Steven Spielberg has decided he is no longer going to direct Indiana Jones 5, which makes the weird Kingdom of the Crystal Skull his personal “last crusade” with the beloved character (thank you, that line just came to me).

While reading this news, I discovered that he’s in the process of finishing an updated version of West Side Story as his next movie.

What???

I don’t follow upcoming movies as closely as I used to, but this still came as a surprise to me because…

Well….

Actually, I don’t know. My first reaction was that I simply wasn’t expecting the guy behind Jaws and Jurassic Park and Minority Report to do a film remake of a Broadway musical.

But the more I thought about it, Spielberg doing West Side Story shouldn’t have been surprising at all because there really is no pattern to follow with his creative choices. Throughout his career he has been wildly and pleasantly all over the place, jumping from giant CGI masterpieces to dramas to kids movies and back again with relative ease.

In fact, when you look at his IMDB page, the ONLY thing that stands out is his unpredictability.

Sure, you can lump some of his movies together by category, but they rarely fit that way chronologically.

He made Sci-Fi movies like Close Encounters of the Third Kind in 1977, E.T. in 1982, Jurassic Park in 1993 (if you want to put it here), Minority Report in 2002, War of the Worlds in 2004 and Ready Player One in 2018.

In between these movies he made some heavy, character-driven dramas like Schindler’s List in 1993, Saving Private Ryan in 1998, Munich in 2005 and Lincoln in 2012.

Bridge of Spies and The Post are also in this category and came out in 2015 and 2017…

However, in between those two serious dramas he sandwiched an extremely underrated and enjoyable kids movie, The BFG in 2016.

In between Minority Report and War of the Worlds he made The Terminal, which was okay, and Catch Me If You Can, which was phenomenal.

Other than labeling him a “Blockbuster Director” or “Oscar-Winning Director” there is no way to pigeon hole the kinds of movies he chose to make.

In one stretch last decade he rattled off The Adventures of Tintin and then War Horse and then Lincoln.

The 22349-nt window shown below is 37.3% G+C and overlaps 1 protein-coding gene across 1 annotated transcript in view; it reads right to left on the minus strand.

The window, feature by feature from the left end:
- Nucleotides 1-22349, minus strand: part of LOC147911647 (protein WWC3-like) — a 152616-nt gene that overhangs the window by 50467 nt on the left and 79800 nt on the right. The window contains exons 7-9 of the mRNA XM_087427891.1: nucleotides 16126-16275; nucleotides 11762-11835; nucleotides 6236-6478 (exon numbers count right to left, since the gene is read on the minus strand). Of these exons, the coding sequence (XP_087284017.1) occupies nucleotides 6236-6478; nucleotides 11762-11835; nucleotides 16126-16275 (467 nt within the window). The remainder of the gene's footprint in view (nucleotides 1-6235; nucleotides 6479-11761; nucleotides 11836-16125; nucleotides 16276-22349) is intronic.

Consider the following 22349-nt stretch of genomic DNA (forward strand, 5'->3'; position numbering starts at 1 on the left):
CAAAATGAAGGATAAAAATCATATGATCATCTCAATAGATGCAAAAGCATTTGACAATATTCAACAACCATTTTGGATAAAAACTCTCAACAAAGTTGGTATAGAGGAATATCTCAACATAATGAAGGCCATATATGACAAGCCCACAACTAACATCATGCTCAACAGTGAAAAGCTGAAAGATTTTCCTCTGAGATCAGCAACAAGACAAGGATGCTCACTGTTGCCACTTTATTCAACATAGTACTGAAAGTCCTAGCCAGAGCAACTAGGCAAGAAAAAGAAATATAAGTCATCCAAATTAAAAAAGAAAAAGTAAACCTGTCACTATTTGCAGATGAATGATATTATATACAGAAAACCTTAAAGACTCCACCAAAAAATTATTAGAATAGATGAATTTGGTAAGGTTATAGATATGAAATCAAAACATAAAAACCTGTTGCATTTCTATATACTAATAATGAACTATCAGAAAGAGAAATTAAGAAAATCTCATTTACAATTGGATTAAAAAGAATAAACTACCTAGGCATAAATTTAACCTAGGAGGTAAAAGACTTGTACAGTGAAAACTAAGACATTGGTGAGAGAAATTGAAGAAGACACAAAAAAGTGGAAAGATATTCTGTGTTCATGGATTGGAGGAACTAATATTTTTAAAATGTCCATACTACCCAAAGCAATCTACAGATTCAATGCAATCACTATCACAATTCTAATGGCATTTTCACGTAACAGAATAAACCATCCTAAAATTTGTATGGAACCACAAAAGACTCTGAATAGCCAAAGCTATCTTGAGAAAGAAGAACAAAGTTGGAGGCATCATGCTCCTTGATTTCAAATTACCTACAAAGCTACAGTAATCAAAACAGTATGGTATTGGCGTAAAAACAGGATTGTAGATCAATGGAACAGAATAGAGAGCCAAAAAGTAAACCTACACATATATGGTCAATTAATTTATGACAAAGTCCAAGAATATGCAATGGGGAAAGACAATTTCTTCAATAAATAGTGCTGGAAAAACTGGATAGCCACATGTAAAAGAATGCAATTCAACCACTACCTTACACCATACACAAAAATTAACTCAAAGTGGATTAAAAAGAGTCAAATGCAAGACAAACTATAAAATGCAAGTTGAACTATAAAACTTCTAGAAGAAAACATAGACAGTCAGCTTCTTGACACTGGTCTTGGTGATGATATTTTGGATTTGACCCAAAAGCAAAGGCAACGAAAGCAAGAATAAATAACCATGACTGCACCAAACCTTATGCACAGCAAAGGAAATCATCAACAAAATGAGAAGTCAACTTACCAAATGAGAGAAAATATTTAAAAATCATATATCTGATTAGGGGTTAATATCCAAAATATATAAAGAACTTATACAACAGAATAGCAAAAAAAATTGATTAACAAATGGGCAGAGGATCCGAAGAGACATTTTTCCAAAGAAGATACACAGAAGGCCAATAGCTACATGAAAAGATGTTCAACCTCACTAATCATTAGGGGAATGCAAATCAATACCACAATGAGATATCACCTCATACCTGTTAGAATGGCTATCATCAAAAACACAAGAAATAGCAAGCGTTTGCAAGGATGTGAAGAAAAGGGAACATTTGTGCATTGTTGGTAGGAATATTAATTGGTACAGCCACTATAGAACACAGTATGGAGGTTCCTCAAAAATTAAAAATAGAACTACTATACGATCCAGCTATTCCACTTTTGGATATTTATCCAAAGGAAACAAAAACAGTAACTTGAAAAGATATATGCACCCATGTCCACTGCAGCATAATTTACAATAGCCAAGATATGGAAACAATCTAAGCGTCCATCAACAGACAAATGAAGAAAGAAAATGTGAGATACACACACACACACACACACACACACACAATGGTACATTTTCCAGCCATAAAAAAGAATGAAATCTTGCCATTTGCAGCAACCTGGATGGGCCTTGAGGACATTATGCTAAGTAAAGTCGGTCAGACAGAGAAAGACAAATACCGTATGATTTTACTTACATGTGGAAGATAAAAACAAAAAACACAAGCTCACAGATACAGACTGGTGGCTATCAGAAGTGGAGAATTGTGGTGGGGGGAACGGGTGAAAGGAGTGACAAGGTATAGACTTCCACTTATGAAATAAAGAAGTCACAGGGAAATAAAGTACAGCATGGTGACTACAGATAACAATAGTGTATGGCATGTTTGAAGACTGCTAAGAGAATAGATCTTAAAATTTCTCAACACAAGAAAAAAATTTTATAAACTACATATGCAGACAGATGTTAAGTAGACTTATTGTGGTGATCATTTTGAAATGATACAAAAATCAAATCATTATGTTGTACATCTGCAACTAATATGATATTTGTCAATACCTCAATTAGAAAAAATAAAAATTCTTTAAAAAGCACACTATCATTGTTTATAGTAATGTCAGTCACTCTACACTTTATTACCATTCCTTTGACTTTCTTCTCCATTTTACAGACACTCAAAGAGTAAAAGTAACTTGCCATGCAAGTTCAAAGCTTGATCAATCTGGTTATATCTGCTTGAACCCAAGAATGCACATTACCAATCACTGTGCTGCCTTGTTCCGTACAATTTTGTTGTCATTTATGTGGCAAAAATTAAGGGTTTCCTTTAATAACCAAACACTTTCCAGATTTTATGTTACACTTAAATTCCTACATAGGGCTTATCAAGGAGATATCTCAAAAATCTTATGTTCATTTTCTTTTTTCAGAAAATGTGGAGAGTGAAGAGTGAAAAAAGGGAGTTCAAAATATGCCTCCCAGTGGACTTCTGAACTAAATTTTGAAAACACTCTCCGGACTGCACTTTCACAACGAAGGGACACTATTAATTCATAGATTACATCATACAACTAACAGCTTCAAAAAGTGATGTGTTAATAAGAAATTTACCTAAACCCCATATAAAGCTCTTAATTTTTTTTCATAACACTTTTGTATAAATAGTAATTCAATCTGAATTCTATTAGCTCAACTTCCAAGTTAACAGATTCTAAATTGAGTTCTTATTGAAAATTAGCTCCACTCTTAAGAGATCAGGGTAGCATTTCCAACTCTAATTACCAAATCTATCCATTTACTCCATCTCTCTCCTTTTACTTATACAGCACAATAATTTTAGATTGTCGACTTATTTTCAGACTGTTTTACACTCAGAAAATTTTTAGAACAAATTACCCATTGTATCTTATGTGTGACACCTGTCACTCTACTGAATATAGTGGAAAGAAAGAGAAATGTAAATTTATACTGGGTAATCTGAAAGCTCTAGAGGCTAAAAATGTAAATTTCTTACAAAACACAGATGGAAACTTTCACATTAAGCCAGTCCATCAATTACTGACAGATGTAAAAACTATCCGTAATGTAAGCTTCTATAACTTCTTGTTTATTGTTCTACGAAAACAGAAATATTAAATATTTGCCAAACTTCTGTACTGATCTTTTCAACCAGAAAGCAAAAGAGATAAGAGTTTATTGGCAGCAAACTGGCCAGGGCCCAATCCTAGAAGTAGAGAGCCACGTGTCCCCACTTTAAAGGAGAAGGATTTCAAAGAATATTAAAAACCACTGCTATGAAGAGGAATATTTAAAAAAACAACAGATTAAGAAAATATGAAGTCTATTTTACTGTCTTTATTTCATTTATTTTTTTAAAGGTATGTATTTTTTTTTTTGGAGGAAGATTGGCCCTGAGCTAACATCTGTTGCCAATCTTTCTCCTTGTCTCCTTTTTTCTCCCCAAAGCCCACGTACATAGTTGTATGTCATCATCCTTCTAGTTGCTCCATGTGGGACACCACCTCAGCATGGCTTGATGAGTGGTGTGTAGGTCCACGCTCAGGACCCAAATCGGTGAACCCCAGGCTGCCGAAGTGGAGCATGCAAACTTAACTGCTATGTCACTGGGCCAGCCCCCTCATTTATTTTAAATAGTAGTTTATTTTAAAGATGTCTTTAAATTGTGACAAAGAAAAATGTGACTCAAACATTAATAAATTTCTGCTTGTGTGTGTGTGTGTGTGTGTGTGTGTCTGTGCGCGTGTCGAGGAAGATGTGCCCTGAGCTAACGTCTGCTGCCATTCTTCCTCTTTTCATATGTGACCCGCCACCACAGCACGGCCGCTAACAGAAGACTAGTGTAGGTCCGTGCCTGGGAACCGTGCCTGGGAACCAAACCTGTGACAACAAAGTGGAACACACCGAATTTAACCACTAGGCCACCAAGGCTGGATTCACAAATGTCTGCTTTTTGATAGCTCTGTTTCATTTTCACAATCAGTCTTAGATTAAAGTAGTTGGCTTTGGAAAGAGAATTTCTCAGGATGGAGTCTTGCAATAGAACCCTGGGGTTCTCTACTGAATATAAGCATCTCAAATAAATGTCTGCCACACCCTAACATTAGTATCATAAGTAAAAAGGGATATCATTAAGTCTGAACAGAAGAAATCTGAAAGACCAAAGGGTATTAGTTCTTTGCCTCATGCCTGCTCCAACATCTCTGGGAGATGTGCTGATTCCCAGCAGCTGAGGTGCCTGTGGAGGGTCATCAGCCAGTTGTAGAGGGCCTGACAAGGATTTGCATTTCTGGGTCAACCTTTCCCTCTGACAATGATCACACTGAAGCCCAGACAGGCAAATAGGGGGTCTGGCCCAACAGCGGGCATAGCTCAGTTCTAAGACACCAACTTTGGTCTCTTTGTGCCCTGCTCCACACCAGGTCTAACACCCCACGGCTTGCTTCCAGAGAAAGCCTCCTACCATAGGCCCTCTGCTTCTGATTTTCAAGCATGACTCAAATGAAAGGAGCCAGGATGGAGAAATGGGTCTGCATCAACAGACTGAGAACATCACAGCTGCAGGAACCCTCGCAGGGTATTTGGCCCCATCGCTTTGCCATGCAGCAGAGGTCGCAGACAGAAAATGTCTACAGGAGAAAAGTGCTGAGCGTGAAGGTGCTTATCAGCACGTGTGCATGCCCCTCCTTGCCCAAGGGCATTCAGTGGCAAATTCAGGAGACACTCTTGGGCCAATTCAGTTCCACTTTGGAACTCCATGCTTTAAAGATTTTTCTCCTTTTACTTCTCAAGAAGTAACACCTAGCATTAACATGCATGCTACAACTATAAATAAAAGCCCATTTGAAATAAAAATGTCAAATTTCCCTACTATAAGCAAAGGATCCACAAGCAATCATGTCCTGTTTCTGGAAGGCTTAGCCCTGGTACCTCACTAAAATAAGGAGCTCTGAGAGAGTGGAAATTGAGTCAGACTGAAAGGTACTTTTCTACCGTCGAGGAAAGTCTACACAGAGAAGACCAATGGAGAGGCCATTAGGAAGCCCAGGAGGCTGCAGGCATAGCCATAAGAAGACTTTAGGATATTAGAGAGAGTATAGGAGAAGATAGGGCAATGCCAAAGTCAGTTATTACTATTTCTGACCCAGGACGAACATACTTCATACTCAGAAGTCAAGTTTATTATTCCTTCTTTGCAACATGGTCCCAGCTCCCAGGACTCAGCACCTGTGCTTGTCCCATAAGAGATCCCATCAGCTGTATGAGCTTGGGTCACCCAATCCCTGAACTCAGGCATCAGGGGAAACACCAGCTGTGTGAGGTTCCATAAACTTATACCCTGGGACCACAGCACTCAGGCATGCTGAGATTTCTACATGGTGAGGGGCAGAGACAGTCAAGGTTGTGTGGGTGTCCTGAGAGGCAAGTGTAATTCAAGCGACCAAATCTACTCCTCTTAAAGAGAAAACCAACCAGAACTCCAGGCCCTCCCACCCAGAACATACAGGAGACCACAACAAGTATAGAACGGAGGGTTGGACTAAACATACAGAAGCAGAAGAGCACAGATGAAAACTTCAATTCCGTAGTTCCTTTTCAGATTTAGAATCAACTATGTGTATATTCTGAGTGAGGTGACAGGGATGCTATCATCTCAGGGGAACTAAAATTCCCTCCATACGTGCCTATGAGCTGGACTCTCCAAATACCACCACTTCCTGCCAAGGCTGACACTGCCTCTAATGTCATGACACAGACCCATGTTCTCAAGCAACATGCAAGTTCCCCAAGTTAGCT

Kids, action/drama, character study.

Who the hell could have mapped that out?

Imagine if he “stayed in his lane” or tried to “stay on brand” with what he was doing early in his career and just did science fiction? Or only made suspense films? Or totally stuck to kids movies?

Instead, he followed his gut and went with what interested him and didn’t give a shit about how his movies tied together or whether he was “sticking with what got him there.”

I mean, the guy made Hook, Schindler’s List and Jurassic Park back-to-back-to-back.

Early in my writing career I found myself getting caught in men’s health publishing quicksand. At one point I was writing for Men’s Health, Men’s Fitness and Muscle & Fitness. I could write a story in the “fit, sarcastic dude” tone in my sleep. In my twenties, this suited me just fine…

But as I got older and wanted to write for more places and cover different topics, I was stuck with a stack of bylines from a potpourri of publications that were all saying the same kinds of things to the same kinds of guys.

At that point, I made a conscious choice to begin writing about all of my interests and I started pelting editors from all different publications.

Amazingly, opportunities began opening up almost immediately.

I landed an advice column in GQ. I got a column with HoopsHype.com. I got a 12-book deal with the NBA to write a series of kids books on Iverson and Shaq and Kobe and KG and all the stars of the early 2000s. I even landed a piece in the New York Times… None of which would have happened if I stayed on-brand in the men’s health fitness space.

Whatever your career is, you can do the same thing. Take on new assignments. Take that class in that course you wanted to take. Learn how to do a thing that nobody else in your company can do.

More importantly, seek out new challenges that interest you. Explore your creativity.

With technology where it is, you can start a podcast, publish a book, launch a TV show, start a newsletter, go live on Twitter or do literally anything you want and you can start in 10 minutes.

Don’t get stuck. Read books about the kinds of careers and jobs you want to have and then figure out what you need to do to land them.

Don’t just keep making your version of Jaws over and over again. And I’m not just saying this stuff. I followed up my first big athlete biography on Charlie Ward with a massive book on fatherhood called Life of Dad and then put out a book ranking the US Presidents athletically called Jocks in Chief that landed me on CBS: This Morning.

Why? Because all of those topics interest me and as I’ve discovered, they interest people like me as well.

So get out there.

This philosophy hasn’t hurt Spielberg and it hasn’t hurt me and it won’t hurt you.

Jon Finkel is the award-winning author of The Life of DadJocks In ChiefThe AthleteHeart Over Height,“Mean” Joe Greene , The ‘Greatest Stars of the NBA’ Series and other books about sports, fatherhood, fitness and more. His work has been endorsed by Spike Lee, Tony Dungy, Jerry Jones, Mark Cuban and Chef Robert Irvine. He is the co-host of the Life of Dad Show podcast and Lunch Break Facebook Live Show, and he’s written for GQMen’s HealthYahoo! SportsThe New York Times and dozens of other national publications. 

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